This relief ought to be abolished and the funds which provide it ought to be redistributed fairly to all old people. The relief is bad in principle and bad in practice, and in my view the Chancellor really should be able to find a better way of distributing these funds.
I want now to say a word or two to express my disappointment at the treatment the Chancellor has given to house owners. I welcome the concession to these people, whom he called his "old love", in reducing Stamp Duty on conveyances. I even welcomed the reference made by the right hon. Gentleman the Member for Leeds, South (Mr. Gaitskell), somewhat cynical though it may have been, when he referred to them as "these admirable people". But I feel that the Chancellor should have gone further. It would have been fully in keeping with his main theme of saving if he had allowed a tax concession in respect of mortgage interest payments and repayments for house purchase to owner-occupiers.
Such a concession would have been particularly fitting, because it is as a direct result of the Government's financial and monetary policy that these admirable people are at the moment suffering an increase in their interest rates. I hope the Chancellor will go a little further next time, and in the meantime bear this matter closely in mind.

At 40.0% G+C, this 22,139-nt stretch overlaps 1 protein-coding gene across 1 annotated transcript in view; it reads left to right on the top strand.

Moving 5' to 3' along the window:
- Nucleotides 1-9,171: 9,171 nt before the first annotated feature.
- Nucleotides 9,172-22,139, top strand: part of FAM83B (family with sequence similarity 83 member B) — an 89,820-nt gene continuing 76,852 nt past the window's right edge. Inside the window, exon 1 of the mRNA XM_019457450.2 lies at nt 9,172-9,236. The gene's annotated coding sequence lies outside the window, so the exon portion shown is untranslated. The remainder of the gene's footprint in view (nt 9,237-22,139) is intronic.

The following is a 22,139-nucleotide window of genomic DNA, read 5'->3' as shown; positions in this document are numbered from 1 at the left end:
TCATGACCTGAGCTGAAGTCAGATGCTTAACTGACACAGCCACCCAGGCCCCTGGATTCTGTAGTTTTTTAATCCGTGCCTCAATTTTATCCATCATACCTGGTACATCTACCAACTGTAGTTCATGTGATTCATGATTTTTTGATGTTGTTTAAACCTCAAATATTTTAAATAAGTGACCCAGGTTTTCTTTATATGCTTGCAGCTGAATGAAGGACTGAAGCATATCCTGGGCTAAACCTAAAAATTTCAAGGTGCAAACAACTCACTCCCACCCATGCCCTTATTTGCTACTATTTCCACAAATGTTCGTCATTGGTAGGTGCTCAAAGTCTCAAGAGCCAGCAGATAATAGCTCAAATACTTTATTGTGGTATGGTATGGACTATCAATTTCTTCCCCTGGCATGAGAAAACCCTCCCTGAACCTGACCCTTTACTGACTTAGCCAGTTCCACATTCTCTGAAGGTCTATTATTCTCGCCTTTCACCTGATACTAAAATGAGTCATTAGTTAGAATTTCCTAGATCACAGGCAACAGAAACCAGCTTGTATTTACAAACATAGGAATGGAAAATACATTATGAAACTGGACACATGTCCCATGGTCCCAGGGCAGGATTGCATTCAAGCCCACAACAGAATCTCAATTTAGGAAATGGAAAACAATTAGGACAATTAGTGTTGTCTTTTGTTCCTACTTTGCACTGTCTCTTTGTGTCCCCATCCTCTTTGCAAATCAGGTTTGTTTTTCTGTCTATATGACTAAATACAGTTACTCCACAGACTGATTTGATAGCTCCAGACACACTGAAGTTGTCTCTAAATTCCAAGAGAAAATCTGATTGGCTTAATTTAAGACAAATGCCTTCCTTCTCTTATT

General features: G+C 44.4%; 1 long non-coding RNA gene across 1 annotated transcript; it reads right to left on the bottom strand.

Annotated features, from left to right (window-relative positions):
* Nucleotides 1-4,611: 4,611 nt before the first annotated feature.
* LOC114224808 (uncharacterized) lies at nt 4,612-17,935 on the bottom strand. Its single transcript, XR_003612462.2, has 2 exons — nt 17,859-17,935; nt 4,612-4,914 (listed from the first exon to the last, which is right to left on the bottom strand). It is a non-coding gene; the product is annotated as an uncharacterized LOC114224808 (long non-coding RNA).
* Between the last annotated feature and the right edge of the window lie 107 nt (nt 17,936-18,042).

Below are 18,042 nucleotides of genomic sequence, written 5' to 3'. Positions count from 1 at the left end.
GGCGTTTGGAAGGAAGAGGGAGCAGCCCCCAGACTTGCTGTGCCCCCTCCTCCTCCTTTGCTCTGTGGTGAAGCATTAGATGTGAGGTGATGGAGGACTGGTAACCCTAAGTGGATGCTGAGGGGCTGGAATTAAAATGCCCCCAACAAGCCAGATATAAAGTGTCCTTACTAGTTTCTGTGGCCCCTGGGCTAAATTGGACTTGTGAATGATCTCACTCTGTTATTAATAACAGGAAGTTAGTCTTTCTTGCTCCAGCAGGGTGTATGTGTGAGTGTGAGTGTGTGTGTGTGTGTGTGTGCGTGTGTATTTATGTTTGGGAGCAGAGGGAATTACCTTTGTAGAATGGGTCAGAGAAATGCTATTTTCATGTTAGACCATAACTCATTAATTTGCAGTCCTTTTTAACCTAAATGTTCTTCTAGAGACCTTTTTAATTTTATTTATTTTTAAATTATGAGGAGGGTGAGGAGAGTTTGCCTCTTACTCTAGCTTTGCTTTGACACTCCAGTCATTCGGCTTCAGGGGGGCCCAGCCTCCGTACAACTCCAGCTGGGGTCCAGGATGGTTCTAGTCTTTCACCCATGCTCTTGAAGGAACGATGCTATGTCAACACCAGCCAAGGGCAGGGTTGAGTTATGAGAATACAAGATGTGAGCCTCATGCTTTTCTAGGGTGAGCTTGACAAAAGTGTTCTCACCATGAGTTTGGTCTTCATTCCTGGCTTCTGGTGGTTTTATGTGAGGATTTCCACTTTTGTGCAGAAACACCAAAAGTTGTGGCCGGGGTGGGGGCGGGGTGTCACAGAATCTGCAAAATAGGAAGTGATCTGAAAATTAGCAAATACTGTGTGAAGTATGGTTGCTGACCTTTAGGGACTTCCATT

Thirdly, in criticism of the Budget, I am frankly disappointed that the Chancellor did not see fit to give some remission of the duty on petrol. It has always seemed to me that this would be the least inflationary relief he could give. It would have had an immediate and direct effect on the cost of living, and I have never heard from the Treasury Box a satisfactory explanation of why this tax fails to come in for remission in Budget after Budget. I hope that, together with the other suggestions that I have made, this will be very high in the list of priorities.